I love the colours of Amsterdam. The 17th century structures along the city’s canals are made from materials that are deep maroon, red and rich purply black.

Amsterdam Colours imagined

I put the above colour field together to simply represent the lovely palette of this city.

Amsterdam Colour Field Real

The second graphic represents the “real” colours of Amsterdam, and was made using digital photographs of the city and Adobe Illustrator’s eye-dropper tool. The eye-dropper lets you select colours from digital images and use them to colour other objects in your project.

Screen shot 2013-02-16 at 6.12.43 PM

(The second graphic, the real colours of Amsterdam, are much more dull. Maybe it’s because my camera wasn’t able to capture the scene well, or maybe it’s because reality is a lot more vibrant when imagined.)

I like the eye-dropper tool. It is the digital equivalent of the photo-mechanic process that gave analog photographs so much aura. As they are essentially traces of light that entered a camera when it was pointed at a particular time and space, analog photographs are fundamentally connected to their subject matter. The presence of the photographed, the aura of the moment when it was captured, can be felt.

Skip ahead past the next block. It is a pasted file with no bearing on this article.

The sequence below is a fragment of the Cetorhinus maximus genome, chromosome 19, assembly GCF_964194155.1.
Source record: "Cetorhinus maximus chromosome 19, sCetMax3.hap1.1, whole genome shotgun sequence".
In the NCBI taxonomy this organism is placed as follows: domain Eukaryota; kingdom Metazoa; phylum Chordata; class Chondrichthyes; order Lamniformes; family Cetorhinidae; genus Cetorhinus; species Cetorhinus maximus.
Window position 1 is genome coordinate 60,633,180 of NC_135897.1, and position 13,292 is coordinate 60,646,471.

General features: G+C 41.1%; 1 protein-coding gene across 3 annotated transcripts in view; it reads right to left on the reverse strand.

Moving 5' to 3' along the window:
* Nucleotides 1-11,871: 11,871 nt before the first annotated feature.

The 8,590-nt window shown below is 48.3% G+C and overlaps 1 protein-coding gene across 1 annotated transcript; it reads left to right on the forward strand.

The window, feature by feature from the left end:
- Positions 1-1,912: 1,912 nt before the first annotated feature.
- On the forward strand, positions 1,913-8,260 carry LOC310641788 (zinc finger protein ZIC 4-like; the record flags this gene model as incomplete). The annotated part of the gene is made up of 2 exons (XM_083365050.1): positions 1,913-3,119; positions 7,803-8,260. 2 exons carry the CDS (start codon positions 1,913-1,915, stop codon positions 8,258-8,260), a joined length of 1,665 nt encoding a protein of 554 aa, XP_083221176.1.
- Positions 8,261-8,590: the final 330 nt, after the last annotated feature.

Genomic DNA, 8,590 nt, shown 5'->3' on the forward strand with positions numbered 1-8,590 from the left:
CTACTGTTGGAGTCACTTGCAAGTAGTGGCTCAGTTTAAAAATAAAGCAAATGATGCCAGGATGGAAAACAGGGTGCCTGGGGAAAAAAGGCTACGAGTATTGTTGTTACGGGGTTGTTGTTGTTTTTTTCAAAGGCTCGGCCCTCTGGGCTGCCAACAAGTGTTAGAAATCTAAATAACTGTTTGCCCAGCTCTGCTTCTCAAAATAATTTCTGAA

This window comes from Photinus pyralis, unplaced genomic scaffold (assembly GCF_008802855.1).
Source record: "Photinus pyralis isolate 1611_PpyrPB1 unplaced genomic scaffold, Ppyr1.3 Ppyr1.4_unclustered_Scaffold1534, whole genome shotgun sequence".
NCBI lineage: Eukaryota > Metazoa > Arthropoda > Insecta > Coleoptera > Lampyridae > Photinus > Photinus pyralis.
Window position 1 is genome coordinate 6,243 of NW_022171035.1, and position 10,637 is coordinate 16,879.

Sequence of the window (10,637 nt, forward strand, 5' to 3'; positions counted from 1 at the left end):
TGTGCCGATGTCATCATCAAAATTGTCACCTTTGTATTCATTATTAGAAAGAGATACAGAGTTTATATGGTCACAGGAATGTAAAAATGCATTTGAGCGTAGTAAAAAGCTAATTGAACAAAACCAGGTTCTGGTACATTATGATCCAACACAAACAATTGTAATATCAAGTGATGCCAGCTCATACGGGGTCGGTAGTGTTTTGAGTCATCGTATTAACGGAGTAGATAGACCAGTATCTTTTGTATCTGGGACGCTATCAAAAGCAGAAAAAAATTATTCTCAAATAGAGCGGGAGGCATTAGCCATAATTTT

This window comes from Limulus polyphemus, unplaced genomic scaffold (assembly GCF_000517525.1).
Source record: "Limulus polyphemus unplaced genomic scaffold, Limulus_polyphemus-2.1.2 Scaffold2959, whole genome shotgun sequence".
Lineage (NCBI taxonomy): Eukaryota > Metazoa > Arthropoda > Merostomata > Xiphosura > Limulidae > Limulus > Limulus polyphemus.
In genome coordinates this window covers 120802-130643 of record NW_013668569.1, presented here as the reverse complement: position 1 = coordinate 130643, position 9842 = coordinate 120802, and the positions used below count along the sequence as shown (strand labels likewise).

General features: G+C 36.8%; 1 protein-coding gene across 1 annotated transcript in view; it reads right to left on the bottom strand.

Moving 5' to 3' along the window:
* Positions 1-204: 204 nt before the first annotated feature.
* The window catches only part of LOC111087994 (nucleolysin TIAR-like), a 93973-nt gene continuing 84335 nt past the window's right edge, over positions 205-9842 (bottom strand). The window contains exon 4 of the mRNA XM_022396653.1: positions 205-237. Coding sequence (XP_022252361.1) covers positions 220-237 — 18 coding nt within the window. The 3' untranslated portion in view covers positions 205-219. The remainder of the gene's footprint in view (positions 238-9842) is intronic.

Digital photographs have lost their aura: they are less fundamentally connected to their subject matter. The digital process of visually recording space is complicated, obscuring the connection between the photographer, the camera and the photographed. Also, the mass- reproducibility of a digital image makes it seem far less connected to its subject. If not printed, where does a digital photograph exist?

After these thoughts is a good opportunity to reconsider the second colour field, the one of the “real” colours of Amsterdam. Can you feel its aura?

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